model remain firmly attached to the bed rather than
skittering about into a wild rat’s nest of melted filament
(see Figure 7).
Would You Like a PC with
Two common-place features found on most sub-
$1,000 3D printers are obviously missing from the LulzBot
Mini: an LCD printer information screen and an SD card
interface. Most of these lesser printers would love to tout
these absences as deficiencies, but, in the case of the
LulzBot Mini, not having these fixtures is a real benefit
rather than a curse. Please let me explain.
While the inclusion of an LCD screen is proclaimed as
a valuable resource for monitoring the status of a printer,
it can also be an annoying piece of “eye candy” that
unnecessarily increases the overall cost of the printer at
the expense of adding very little useful information in light
of such a modest amount of screen real estate.
No, “less is not more” here; when it comes to 3D
printing, the more information that you can have at your
fingertips during a print, the greater the guarantee that
your final models will be of higher quality and with more
consistent repeatable results. In other words, when
printing robot parts, you want the first print to be identical
to the eleventh print.
As for the lack of an SD card interface, again, this is a
marketing “bell and whistle” that rings hollow. By using a
tethered PC with the LulzBot Mini, you have complete
control over the current state of your print that is fully
illustrative of all read errors, random G-Code glitches, and
print bed surprises. By using a connected PC with the
LulzBot Mini running Cura software, you have total control
of what your model will look like, as well as how it will be
There are homebrew options for adding Raspberry Pi
interfaces to 3D printers that are complete with LCD
screens, SD card interfaces, and remotely monitored
cameras, as well as operating with a Linux version of the
Cura software. The expense and programming overhead
for these options might not sit well with some robot
builders, however. This is the second caveat for creating
your own instant robot parts. Use a dedicated PC that is
permanently attached to the LulzBot Mini for your
complete control interface.
Don’t have a spare PC laying around the lab? No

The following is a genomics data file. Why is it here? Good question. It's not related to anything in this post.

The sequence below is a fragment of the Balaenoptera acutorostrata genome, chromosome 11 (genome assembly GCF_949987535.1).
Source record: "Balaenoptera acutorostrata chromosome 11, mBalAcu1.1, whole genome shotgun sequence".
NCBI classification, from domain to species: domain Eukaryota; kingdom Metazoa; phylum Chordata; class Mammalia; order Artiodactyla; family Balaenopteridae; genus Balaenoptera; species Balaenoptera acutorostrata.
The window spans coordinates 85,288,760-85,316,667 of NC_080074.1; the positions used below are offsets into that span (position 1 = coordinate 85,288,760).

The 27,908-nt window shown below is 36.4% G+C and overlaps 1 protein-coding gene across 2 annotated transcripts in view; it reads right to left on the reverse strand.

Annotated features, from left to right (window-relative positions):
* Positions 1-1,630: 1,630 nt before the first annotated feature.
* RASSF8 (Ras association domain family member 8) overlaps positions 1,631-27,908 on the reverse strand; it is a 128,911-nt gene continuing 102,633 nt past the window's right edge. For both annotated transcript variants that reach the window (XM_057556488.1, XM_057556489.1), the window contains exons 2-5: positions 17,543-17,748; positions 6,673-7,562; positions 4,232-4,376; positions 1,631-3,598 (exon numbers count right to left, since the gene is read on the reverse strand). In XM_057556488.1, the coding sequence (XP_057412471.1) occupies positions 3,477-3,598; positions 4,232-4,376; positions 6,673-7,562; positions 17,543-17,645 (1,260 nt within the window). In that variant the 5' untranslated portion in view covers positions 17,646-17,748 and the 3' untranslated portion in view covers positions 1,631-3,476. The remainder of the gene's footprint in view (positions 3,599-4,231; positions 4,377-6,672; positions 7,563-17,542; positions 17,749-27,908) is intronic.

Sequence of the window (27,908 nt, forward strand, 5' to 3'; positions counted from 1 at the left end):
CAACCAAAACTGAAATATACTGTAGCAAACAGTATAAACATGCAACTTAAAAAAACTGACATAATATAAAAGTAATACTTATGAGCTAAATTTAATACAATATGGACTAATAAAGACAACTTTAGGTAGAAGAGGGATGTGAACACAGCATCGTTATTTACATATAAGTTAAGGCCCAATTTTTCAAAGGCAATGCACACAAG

problem! There is a new breed of small 11 inch display
screen PCs that have modest solid-state drives sporting the
latest Microsoft Windows OS (e.g., 8.1 or 10) that are
extremely adept at running the LulzBot Mini.
In fact, these small PCs can rest directly on the flat
upper surface of the printer’s aluminum frame (except
when the printer is cooling down during the end of a print;
whereupon the extruder tool head is raised to the top of
the Z axis and can bump into the controlling PC).
Just plug in the USB cable and your PC-equipped
LulzBot Mini is ready to print all of your required robot
parts with Cura’s extensive print information screen
sprawled out across a spacious 11 inch screen.
Just remember to keep it simple. Load only Cura and
the open source 3D model editing program, FreeCAD
( freecabweb.org; for converting STEP files to printable
Standard Tessellation Language or STL format files) on your
diminutive PC. This PC is the driver for your 3D printed
robot parts factory and not a family gaming console.
As for a PC recommendation that works elegantly with
the LulzBot Mini in this driver capacity, the ASUS X205TA is
a good solution: a six to eight hour battery, cool, fan-less
operation, and two USB ports located on the PC’s right-hand side. Typically sale priced at $150, this is a great
bargain for this control role.
Figure 7. An Actobotics channel model being printed in low
quality "draft" mode.
Figure 6. One of the electrically-conductive washers used for
automatic bed leveling.
SERVO 01.2016 47